Trio Sonata for Harpsichord, Violin (or Flute) and Cello : Work information
- Johann Christian Bach ( Music, Images,)
- Performed by
- Isaac Stern (Violin), Richard Einhorn (Producer), Jean-pierre Rampal (Flute), John Steele Ritter (Harpsichord)
- Work name
- Trio Sonata for Harpsichord, Violin (or Flute) and Cello
- Work number
- Op. 2 No. 4 / CW B46 / T. 313 No. 7
- C Major
- SONY CLASSICAL
- Recording date
Johann Christian Bach
A pupil of not one but two Bachs, Johann Christian Bach studied first under his father, the great Johann Sebastian, but following his death was taught by his elder brother, Carl Philipp Emanuel. While living in Berlin with Carl, he gave regular performances and was introduced to Italian opera. This new music influenced his chosen direction greatly - not only was it to fuel his inspiration for later works, but it is possible that it led him to Italy where he studied under Martini.
It was also in Italy that he began his first appointment, working under the patronage of Count Agostino Litta of Milan. His duties were religious, and he was required to convert to Catholicism in order to continue as organist at Milan Cathedral. It was here that major works of his were first performed, including some well received masses.
Operatic commissions led him away from his obligations, beginning with Turin in 1760 (his first opera, Artaserse), then to Naples in 1761 and London in 1762. It was here that he was to stay for much of the rest of his life, reaffirming his reputation for opera with the successful Orione. Bach's operatic aspirations were dealt a blow when the King's Theatre's new co-director, Italian composer Giardini, took exception to his status as a rival and a German and decided that his services would no longer be required.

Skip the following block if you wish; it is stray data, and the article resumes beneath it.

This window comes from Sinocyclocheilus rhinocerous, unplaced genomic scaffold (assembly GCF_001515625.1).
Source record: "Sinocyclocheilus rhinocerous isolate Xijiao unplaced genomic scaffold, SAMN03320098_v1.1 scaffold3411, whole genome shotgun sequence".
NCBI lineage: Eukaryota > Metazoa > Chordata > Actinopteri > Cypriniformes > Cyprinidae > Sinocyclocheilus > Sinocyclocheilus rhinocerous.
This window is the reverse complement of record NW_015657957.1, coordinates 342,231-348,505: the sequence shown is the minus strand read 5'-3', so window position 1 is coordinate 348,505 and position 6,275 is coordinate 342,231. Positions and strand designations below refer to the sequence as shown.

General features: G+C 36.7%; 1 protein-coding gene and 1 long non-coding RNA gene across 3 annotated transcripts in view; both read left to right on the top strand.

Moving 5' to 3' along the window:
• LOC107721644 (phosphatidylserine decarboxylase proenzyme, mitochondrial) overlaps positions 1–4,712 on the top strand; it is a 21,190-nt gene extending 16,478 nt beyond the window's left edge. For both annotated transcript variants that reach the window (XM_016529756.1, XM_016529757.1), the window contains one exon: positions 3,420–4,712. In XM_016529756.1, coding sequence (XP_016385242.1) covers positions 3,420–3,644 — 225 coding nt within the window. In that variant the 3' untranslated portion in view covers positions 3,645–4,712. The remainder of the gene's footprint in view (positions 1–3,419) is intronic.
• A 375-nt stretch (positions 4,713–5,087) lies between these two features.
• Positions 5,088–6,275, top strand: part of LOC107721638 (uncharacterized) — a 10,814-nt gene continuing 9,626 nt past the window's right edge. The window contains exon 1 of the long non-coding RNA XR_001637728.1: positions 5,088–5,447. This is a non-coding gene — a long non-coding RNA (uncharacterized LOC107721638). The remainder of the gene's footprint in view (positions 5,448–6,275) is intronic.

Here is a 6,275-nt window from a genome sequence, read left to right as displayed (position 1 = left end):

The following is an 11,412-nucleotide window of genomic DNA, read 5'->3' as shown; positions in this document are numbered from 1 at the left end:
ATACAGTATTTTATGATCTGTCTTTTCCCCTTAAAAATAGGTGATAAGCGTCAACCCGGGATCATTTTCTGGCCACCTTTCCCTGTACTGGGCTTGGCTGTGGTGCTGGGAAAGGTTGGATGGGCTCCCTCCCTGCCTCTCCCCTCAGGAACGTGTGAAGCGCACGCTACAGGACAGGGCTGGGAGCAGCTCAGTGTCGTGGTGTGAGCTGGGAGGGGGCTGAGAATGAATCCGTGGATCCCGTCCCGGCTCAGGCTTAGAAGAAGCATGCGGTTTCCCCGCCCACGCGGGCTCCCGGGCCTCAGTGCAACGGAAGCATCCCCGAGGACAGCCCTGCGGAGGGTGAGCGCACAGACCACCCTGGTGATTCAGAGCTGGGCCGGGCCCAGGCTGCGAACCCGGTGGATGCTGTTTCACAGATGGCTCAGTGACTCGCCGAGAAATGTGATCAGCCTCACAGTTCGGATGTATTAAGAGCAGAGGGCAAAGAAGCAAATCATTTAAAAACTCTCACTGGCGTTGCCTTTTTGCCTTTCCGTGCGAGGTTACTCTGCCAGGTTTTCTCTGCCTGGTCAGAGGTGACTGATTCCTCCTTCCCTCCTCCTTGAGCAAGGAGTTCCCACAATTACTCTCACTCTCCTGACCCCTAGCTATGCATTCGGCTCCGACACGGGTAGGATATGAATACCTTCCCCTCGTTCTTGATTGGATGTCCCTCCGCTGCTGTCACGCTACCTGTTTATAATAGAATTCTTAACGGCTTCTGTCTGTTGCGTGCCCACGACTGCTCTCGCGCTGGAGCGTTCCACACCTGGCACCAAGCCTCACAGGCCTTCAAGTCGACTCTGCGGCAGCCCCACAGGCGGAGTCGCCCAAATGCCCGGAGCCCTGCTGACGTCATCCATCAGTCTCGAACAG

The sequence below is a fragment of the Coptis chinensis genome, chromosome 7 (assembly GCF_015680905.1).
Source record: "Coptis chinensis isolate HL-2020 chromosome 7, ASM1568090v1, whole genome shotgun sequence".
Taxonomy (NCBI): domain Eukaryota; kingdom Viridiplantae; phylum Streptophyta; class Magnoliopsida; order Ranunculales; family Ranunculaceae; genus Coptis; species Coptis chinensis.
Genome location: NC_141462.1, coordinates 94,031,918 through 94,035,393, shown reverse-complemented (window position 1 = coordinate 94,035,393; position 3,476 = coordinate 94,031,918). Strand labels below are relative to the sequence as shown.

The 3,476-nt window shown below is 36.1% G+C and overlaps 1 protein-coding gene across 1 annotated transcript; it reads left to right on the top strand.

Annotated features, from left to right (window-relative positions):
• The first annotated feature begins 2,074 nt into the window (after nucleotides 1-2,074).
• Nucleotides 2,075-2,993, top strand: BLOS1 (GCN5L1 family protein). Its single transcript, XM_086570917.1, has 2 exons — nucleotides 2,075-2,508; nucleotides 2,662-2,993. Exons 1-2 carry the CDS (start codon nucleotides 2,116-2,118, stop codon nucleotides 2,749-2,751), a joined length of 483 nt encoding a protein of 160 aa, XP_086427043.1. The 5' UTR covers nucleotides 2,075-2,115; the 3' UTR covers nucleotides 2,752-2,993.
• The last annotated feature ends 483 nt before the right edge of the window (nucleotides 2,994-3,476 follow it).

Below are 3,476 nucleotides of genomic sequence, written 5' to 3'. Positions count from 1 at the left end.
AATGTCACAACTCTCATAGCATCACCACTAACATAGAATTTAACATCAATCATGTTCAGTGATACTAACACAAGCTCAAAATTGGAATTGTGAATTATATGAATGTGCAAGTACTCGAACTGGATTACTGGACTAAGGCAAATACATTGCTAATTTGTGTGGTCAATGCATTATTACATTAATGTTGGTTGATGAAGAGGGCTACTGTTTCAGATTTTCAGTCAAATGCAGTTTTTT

Bach's German lineage was somewhat less of a problem to the British monarchy. Queen Charlotte herself was of German birth, and it was to her that Bach dedicated his Op.1 concertos. This found him in favour with the Queen, and he was granted the post of her music master, which he retained until his death.
One of Queen Charlotte's chamber musicians, Karl Friedrich Abel, had been a pupil of J.S. Bach's back in Leipzig. Although we do not know whether Abel and Johann Christian knew each other from those early days, their shared backgrounds and concurrent status helped them form a firm friendship. They shared lodgings, and the many concerts they gave in London brought them fame and a high reputation. A guest performer at one of these concerts was the eight-year-old Mozart, with whom Bach struck up an immediate bond. He gave the young composer advice on his compositional technique, and they are known to have improvised together.
The relationship between J.C. Bach and Mozart is seen as important not least because of the links between their compositions - Bach is seen as a major developer of the sonata forms and classical style which Mozart brought to perfection. He was instrumental in expanding the operatic overture into the symphony we know today, and here again his music is overshadowed by Mozart's refinements. Their intentions were largely similar - music with simple sounding elegance, sometimes deceptively so, and an expansion of existing structures. As such, his music still enjoys much popularity.
Bach's later years were not as marked by success - he was largely a victim of circumstance and a capricious public. He died leaving severe debts, and although friends and nobility rallied around his family he was buried in a long-lost plot by St Pancras Church.